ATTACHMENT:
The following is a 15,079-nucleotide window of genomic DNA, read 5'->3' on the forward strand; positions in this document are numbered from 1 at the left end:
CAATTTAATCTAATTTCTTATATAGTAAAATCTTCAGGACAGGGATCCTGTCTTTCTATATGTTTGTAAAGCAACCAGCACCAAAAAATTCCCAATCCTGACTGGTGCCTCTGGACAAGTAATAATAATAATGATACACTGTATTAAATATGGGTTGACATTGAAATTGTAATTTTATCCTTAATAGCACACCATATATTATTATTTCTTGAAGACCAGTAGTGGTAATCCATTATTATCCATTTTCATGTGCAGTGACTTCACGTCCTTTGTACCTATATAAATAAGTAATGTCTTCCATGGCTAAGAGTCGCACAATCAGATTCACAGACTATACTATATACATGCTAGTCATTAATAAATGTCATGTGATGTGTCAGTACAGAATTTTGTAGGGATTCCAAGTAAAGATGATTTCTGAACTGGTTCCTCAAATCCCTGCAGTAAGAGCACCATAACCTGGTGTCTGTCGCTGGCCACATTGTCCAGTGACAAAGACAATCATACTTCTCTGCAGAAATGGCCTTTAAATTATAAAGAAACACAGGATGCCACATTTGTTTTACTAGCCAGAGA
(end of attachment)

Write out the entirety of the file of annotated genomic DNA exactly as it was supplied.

The following is a 15,079-nucleotide window of genomic DNA, read 5'->3' on the forward strand; positions in this document are numbered from 1 at the left end:
CAATTTAATCTAATTTCTTATATAGTAAAATCTTCAGGACAGGGATCCTGTCTTTCTATATGTTTGTAAAGCAACCAGCACCAAAAAATTCCCAATCCTGACTGGTGCCTCTGGACAAGTAATAATAATAATGATACACTGTATTAAATATGGGTTGACATTGAAATTGTAATTTTATCCTTAATAGCACACCATATATTATTATTTCTTGAAGACCAGTAGTGGTAATCCATTATTATCCATTTTCATGTGCAGTGACTTCACGTCCTTTGTACCTATATAAATAAGTAATGTCTTCCATGGCTAAGAGTCGCACAATCAGATTCACAGACTATACTATATACATGCTAGTCATTAATAAATGTCATGTGATGTGTCAGTACAGAATTTTGTAGGGATTCCAAGTAAAGATGATTTCTGAACTGGTTCCTCAAATCCCTGCAGTAAGAGCACCATAACCTGGTGTCTGTCGCTGGCCACATTGTCCAGTGACAAAGACAATCATACTTCTCTGCAGAAATGGCCTTTAAATTATAAAGAAACACAGGATGCCACATTTGTTTTACTAGCCAGAGA